A WAVE of WORRIES Casinos: Waiting for storm's end, and OK to reopen

Posted: August 30, 2005

It takes a force of nature to shut down casinos, which stay open year-round, even on Christmas. That's just what Hurricane Katrina did as it hit the Gulf Coast, home to riverboat and other casinos.

In all, about a dozen casinos in the region shut down.

The Mississippi Gaming Commission ordered all casinos in the state closed as of 6 p.m. Sunday. Las Vegas-based Ameristar Casinos Inc., which owns mostly riverboat casinos, shut down Ameristar Casino Vicksburg, its dockside casino in Vicksburg, Miss. The casino is in the extreme western border of the state, right on Interstate 20 and about a three-hour drive from New Orleans.

"Right now, we're basically still waiting out the storm, and we're waiting to hear from the Mississippi Gaming Commission as to when it's safe to reopen," Ameristar spokeswoman Kathy Callahan said yesterday. "There's no power or electricity in the area."

The last time Isle of Capri Casinos Inc. shut down its dockside casinos in Mississippi for more than a few hours was because of Hurricane Lili in 2002, a company spokeswoman said.

Anthony Sanfilippo, central division president for Harrah's Entertainment Inc., said Harrah's New Orleans, Harrah's Grand Casino Biloxi in Biloxi, Miss., and Harrah's Grand Casino Gulfport in Gulfport, Miss., remain closed.

"Our first concern is the safety and welfare of our team members, their families, and our guests who are unable to leave the area," Sanfilippo said in a statement. "Our properties in Bossier, Lake Charles and Tunica have joined forces to provide shelter as needed."

One analyst says the closures could cost the gambling industry at least $3.55 million in revenue each day.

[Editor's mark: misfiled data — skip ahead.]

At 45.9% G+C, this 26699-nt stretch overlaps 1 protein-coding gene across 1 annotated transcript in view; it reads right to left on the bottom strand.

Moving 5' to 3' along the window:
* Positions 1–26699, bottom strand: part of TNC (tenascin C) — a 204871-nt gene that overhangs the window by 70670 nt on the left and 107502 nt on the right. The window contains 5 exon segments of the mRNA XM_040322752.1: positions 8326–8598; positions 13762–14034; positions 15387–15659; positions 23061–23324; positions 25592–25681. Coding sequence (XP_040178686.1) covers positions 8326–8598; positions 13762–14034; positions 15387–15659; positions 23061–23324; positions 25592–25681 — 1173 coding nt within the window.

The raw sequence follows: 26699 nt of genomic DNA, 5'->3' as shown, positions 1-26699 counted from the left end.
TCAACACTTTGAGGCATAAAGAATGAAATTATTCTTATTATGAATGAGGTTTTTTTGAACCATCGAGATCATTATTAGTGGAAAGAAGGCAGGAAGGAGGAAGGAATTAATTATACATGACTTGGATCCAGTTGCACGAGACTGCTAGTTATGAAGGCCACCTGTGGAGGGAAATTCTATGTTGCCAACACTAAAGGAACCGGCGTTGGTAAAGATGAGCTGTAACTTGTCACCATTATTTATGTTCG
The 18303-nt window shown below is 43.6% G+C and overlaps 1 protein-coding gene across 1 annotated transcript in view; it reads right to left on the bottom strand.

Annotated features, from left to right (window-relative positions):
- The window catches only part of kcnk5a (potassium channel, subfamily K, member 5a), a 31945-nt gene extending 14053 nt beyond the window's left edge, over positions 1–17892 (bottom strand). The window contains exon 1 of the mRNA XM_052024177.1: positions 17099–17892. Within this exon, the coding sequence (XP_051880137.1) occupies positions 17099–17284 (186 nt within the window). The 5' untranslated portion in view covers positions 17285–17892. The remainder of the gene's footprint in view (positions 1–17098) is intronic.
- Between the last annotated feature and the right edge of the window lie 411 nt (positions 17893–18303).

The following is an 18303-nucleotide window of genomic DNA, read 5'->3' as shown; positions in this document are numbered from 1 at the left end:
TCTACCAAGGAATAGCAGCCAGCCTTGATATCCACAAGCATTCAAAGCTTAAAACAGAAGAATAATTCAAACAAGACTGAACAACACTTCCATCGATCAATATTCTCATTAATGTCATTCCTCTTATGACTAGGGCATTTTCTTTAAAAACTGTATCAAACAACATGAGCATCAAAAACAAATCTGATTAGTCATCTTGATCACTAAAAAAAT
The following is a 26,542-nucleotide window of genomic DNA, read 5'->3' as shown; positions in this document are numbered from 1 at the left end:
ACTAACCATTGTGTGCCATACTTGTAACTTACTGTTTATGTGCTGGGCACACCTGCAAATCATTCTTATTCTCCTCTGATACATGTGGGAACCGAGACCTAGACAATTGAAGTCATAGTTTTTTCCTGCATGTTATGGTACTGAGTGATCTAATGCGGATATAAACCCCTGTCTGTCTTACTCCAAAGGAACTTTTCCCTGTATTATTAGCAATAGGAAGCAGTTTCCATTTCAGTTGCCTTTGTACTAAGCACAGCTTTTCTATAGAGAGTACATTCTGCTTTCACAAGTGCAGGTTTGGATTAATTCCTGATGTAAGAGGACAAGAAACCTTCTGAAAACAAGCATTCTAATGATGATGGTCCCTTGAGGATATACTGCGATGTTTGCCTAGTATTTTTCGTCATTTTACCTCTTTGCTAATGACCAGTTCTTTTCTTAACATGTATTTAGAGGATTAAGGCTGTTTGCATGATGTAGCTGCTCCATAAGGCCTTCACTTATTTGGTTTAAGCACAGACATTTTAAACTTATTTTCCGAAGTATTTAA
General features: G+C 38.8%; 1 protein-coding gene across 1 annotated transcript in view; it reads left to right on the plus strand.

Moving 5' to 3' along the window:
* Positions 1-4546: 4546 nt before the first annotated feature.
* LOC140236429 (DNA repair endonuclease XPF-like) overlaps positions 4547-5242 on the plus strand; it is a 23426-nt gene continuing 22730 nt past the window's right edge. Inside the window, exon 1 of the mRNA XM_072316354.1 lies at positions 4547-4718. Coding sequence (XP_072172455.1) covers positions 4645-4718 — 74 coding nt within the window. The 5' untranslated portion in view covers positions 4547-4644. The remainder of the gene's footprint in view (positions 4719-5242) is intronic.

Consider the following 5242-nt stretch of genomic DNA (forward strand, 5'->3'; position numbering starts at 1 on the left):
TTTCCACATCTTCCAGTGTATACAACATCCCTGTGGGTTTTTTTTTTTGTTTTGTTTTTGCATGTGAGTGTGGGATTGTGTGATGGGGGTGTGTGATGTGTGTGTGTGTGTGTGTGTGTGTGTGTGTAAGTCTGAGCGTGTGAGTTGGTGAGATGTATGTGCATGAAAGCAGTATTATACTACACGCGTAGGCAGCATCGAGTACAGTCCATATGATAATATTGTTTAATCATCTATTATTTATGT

Stock prices of many of the gambling operators with properties in the path of the storm fell yesterday.

Shares of Boyd Gaming Inc., were $47.59, down 20 cents. Shares of Isle of Capri, which is based in Biloxi, Miss., and which operates two casinos in Louisiana that generated 23 percent of its revenue last quarter, fell 66 cents to $23.52.

Others less dependent on their casinos in the region rebounded. Shares of Ameristar rose 20 cents to $24.19. Harrah's rose 25 cents to $72.75. Penn National Gaming Inc. closed at $34.91, up 26 cents.

On Sunday, Penn National shut down three of its casinos: Boomtown casino in Biloxi and Casino Magic-Bay St. Louis in Bay St. Louis, both in Mississippi, and Casino Rouge in Baton Rouge, La. The three casinos were forced to close last year when Hurricane Ivan swept through the region, and they were shuttered for four days.

Deutsche Bank gambling analyst Marc Falcone wrote a note to investors in which he said he anticipates some level of earnings impact but said it was difficult to determine how much of an effect it would be.

Falcone estimated that Harrah's Entertainment Inc. will lose $1.8 million to $2.5 million in revenue for each day that it keeps its Gulf casinos closed. MGM Mirage could lose $700,000 to $1.1 million; Pinnacle Entertainment Inc., $400,000 to $700,000; Penn National, $300,000 to $600,000; Boyd Gaming, $200,000 to $450,000; and Isle of Capri, $150,000 to $350,000.

Contact staff writer Suzette Parmley at 215-854-2594 or sparmley@phillynews.com.

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